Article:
Having read and respected Dietrich Bonhoeffer’s The Cost of Discipleship (1937), I bought Metaxas’ Bonhoeffer upon my friend’s word. My husband and I read to one another until we reached mid-way its 542 pages.

“I need a break to read something lighter. I’ll finish Bonhoeffer later,” Mel said.

As I turned the pages to the end, Dietrich Bonhoeffer’s theological convictions publicly responded to Germany’s gradual spiritual, moral, and social decline. ‘Only those who believe obey’ is what we say to that part of a believer’s soul which obeys, and ‘only those who obey believe’ is what we say to that part of the soul of the obedient which believes. If the first half of the proposition stands alone, the believer is exposed to the danger of cheap grace, which is another word for damnation. If the second half stands alone, the believer is exposed to the danger of salvation through works, which is also another word for damnation.

Bonhoeffer’s belief and obedience led him to the executioner’s gallows. Corrie ten Boom’s belief and obedience followed her Lord’s deliverance from evil through the gates of Ravensbrück concentration camp back to her home in Haarlem, Holland. Afterwards, Corrie began a lifelong ministry as a “tramp for the Lord’, speaking her testimony of forgiveness throughout the earth.

Within the bounty of God’s mercy, in the early 1970’s, Corrie ten Boom stood on the platform of Bethesda Missionary Church in Detroit. And there I sat amongst 2,000 people, moved that Corrie forgave the Nazi guards who beat and starved her and her sister Betsie, and millions of other women, men, and children.

Fifty-one years later, I’ve concluded Eric Metaxas’ book titled 7 Women (2015). Corrie ten Boom is listed in the cast with Joan of Arc, Susanna Wesley, Hannah More, Saint Maria of Paris, Rosa Parks, and Mother Teresa. All women who believed and obeyed, and obeyed and believed in the salvation of Jesus Christ, stood upon these first and second halves against oppression, and forgave their enemy.

Dear Reader, when we are tested, let us remember this great cloud of witnesses. Let us stand. Believe and obey. Obey and believe.

By the way, Mel finished Bonhoeffer.


Padriac Pearce, Irish poet, 1879-1916

I discovered the root of my love for poetry twenty years ago when traversing Ireland’s winding roads. A dominant charm of the Emerald Isle is the English language spoken by the Gaelic tongue. The cost of travel is worth the verse and cadence of conversation in boisterous pubs and beside cozy peat fires.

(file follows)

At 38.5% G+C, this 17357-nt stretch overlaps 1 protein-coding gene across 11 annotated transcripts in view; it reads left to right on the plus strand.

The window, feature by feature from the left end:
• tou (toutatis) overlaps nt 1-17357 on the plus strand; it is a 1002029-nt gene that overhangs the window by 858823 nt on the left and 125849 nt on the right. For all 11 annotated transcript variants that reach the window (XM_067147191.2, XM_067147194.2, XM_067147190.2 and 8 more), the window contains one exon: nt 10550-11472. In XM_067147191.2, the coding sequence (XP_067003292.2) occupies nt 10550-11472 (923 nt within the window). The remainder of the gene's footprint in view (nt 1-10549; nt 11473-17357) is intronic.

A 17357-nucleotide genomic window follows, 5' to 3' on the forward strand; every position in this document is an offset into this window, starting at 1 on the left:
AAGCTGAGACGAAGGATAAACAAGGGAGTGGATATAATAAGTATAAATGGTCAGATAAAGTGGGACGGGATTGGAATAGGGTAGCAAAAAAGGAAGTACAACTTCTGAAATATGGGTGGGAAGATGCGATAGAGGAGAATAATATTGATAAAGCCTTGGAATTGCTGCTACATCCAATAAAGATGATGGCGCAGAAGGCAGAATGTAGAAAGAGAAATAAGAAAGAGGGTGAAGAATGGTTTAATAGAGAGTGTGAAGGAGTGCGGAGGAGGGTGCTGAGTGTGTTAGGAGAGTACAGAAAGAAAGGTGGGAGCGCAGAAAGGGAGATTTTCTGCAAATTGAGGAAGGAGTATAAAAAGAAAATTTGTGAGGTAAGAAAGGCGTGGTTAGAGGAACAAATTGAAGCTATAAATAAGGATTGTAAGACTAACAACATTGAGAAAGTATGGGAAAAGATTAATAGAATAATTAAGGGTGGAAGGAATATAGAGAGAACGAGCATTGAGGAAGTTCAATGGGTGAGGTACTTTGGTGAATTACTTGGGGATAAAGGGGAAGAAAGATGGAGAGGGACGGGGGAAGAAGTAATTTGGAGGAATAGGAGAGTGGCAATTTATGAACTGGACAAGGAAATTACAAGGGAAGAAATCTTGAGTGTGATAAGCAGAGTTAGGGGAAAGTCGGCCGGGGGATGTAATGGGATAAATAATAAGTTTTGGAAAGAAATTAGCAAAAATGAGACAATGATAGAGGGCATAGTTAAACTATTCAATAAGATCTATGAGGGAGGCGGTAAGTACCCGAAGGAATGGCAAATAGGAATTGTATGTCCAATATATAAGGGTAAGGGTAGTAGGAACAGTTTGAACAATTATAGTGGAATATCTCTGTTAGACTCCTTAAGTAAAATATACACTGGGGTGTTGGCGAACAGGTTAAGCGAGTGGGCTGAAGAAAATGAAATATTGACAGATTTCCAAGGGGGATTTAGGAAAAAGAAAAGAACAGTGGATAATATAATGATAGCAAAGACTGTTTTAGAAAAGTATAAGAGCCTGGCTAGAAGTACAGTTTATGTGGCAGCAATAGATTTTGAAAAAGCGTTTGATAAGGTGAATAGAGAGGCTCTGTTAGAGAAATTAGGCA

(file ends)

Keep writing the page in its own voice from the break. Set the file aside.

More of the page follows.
However, as my Midwest husband couldn’t understand my relatives’ speech upon his first visit to my Appalachia, neither could my ear follow the Irish brogue.

As St. Patrick’s Day approaches, I consider my McCoy-O’Brien agrarian ancestors and their way of storytelling. I remember my maternal grandmother’s three books: the Bible in her hands, and a hymnal and songbook kept on her piano’s music rack. She also read the daily newspaper to keep pace with her community and new recipes.

A preacher, Granny reprimanded me when I could read music just enough to plunk out Little Brown Jug on her piano keys. “Now, git down from my piana! Who taught you how to play that ole drinkin’ song?”

Guess Granny didn’t know I took violin lessons in school. As a child, I couldn’t perceive the cultural divide between her life and my family’s. And I dared not ask why the songbook sat beside the hymnal.

My parents didn’t read books when raising my four sisters and me. As Granny, they also religiously combed the news.

I acknowledge the responsibilities my parents carried: the midnight oil my mother burned with her Brothers sewing machine to clothe her five growing girls.

My parents’ reading habits reflected middle-class America in Post-WW II’s sprawling suburbs. Our city planners also overlooked the value of reading literature when they neglected to build libraries within our neighborhoods.